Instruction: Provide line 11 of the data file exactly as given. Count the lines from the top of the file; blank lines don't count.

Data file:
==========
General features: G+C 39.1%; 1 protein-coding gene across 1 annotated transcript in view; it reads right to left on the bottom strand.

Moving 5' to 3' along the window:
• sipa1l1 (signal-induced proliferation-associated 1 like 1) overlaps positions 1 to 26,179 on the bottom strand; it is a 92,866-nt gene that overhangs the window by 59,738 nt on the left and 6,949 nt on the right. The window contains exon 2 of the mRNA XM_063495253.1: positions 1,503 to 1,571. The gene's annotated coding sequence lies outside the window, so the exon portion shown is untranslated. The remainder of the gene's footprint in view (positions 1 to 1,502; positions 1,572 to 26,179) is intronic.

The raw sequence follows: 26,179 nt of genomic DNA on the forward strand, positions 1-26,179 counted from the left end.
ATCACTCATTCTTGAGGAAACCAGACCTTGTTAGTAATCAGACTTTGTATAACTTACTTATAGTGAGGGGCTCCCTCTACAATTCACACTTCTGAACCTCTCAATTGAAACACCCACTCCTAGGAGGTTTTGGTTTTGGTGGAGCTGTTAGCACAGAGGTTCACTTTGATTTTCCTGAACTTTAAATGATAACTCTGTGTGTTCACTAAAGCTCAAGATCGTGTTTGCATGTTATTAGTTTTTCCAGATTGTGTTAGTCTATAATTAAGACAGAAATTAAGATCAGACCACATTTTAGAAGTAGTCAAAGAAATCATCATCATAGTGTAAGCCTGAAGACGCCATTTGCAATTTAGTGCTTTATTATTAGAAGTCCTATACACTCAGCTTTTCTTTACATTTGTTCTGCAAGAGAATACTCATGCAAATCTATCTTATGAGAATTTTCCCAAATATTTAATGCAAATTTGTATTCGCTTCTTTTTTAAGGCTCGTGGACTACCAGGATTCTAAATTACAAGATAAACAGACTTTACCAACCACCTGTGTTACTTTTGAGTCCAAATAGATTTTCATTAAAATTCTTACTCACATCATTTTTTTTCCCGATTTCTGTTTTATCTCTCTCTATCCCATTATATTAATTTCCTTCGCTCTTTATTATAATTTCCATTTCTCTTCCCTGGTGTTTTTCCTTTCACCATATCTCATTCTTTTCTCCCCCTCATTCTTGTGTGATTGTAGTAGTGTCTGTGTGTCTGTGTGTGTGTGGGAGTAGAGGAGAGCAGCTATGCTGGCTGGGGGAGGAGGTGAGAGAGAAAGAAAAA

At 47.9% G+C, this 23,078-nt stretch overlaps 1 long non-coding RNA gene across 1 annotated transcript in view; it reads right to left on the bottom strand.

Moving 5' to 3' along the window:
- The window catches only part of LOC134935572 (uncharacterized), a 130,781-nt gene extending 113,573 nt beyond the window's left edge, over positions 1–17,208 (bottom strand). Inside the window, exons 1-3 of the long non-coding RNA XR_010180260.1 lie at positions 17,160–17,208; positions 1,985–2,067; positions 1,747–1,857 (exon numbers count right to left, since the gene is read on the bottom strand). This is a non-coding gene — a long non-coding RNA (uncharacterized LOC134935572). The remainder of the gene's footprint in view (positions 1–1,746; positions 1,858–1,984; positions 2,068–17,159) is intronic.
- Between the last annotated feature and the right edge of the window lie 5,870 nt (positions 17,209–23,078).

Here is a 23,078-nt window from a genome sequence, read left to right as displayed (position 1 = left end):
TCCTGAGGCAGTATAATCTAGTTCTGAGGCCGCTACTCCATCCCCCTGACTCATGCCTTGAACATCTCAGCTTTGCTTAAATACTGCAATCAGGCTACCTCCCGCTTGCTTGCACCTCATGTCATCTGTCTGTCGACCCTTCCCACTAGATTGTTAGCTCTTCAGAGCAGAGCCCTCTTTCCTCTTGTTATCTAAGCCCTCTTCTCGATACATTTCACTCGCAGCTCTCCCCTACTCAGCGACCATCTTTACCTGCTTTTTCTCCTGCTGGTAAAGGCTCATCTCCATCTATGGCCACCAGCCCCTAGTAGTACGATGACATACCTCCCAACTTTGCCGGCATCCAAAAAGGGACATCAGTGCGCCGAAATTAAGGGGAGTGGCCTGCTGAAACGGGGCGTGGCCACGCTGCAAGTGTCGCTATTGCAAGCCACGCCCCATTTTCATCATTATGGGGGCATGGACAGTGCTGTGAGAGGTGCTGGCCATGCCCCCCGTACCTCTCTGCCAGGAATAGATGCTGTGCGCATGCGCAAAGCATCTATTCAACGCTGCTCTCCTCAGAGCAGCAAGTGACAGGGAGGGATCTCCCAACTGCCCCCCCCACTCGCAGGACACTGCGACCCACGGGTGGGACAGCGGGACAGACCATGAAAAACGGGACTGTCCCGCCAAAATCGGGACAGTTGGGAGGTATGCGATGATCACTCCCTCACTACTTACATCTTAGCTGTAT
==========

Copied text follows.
TCCTGAGGCAGTATAATCTAGTTCTGAGGCCGCTACTCCATCCCCCTGACTCATGCCTTGAACATCTCAGCTTTGCTTAAATACTGCAATCAGGCTACCTCCCGCTTGCTTGCACCTCATGTCATCTGTCTGTCGACCCTTCCCACTAGATTGTTAGCTCTTCAGAGCAGAGCCCTCTTTCCTCTTGTTATCTAAGCCCTCTTCTCGATACATTTCACTCGCAGCTCTCCCCTACTCAGCGACCATCTTTACCTGCTTTTTCTCCTGCTGGTAAAGGCTCATCTCCATCTATGGCCACCAGCCCCTAGTAGTACGATGACATACCTCCCAACTTTGCCGGCATCCAAAAAGGGACATCAGTGCGCCGAAATTAAGGGGAGTGGCCTGCTGAAACGGGGCGTGGCCACGCTGCAAGTGTCGCTATTGCAAGCCACGCCCCATTTTCATCATTATGGGGGCATGGACAGTGCTGTGAGAGGTGCTGGCCATGCCCCCCGTACCTCTCTGCCAGGAATAGATGCTGTGCGCATGCGCAAAGCATCTATTCAACGCTGCTCTCCTCAGAGCAGCAAGTGACAGGGAGGGATCTCCCAACTGCCCCCCCCACTCGCAGGACACTGCGACCCACGGGTGGGACAGCGGGACAGACCATGAAAAACGGGACTGTCCCGCCAAAATCGGGACAGTTGGGAGGTATGCGATGATCACTCCCTCACTACTTACATCTTAGCTGTAT